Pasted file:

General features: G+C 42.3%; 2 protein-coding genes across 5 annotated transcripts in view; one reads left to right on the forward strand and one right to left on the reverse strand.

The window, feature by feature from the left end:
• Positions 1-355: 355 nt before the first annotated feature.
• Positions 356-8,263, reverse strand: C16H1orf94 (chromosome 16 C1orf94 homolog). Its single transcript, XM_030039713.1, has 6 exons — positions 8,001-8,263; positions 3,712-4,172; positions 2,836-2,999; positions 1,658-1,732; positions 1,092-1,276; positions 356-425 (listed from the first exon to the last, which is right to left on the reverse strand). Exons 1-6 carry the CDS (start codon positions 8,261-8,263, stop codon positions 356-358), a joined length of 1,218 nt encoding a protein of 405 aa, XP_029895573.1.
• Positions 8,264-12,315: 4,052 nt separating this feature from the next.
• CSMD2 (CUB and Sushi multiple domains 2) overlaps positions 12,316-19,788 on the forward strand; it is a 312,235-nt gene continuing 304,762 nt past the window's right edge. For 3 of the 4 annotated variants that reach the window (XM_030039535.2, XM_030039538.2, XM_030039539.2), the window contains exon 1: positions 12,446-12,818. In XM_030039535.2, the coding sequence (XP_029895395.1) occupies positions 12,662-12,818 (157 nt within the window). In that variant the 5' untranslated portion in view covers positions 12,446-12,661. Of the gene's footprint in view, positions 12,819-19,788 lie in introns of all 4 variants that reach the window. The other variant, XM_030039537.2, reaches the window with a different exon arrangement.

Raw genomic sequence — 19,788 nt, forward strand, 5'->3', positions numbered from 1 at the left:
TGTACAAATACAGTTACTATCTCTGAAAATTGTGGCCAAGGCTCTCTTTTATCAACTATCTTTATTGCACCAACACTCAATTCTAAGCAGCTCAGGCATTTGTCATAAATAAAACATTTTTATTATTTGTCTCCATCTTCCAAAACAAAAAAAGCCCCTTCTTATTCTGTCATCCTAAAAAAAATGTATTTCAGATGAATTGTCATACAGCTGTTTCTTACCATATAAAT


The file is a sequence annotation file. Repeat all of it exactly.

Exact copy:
General features: G+C 42.3%; 2 protein-coding genes across 5 annotated transcripts in view; one reads left to right on the forward strand and one right to left on the reverse strand.

The window, feature by feature from the left end:
• Positions 1-355: 355 nt before the first annotated feature.
• Positions 356-8,263, reverse strand: C16H1orf94 (chromosome 16 C1orf94 homolog). Its single transcript, XM_030039713.1, has 6 exons — positions 8,001-8,263; positions 3,712-4,172; positions 2,836-2,999; positions 1,658-1,732; positions 1,092-1,276; positions 356-425 (listed from the first exon to the last, which is right to left on the reverse strand). Exons 1-6 carry the CDS (start codon positions 8,261-8,263, stop codon positions 356-358), a joined length of 1,218 nt encoding a protein of 405 aa, XP_029895573.1.
• Positions 8,264-12,315: 4,052 nt separating this feature from the next.
• CSMD2 (CUB and Sushi multiple domains 2) overlaps positions 12,316-19,788 on the forward strand; it is a 312,235-nt gene continuing 304,762 nt past the window's right edge. For 3 of the 4 annotated variants that reach the window (XM_030039535.2, XM_030039538.2, XM_030039539.2), the window contains exon 1: positions 12,446-12,818. In XM_030039535.2, the coding sequence (XP_029895395.1) occupies positions 12,662-12,818 (157 nt within the window). In that variant the 5' untranslated portion in view covers positions 12,446-12,661. Of the gene's footprint in view, positions 12,819-19,788 lie in introns of all 4 variants that reach the window. The other variant, XM_030039537.2, reaches the window with a different exon arrangement.

Raw genomic sequence — 19,788 nt, forward strand, 5'->3', positions numbered from 1 at the left:
TGTACAAATACAGTTACTATCTCTGAAAATTGTGGCCAAGGCTCTCTTTTATCAACTATCTTTATTGCACCAACACTCAATTCTAAGCAGCTCAGGCATTTGTCATAAATAAAACATTTTTATTATTTGTCTCCATCTTCCAAAACAAAAAAAGCCCCTTCTTATTCTGTCATCCTAAAAAAAATGTATTTCAGATGAATTGTCATACAGCTGTTTCTTACCATATAAAT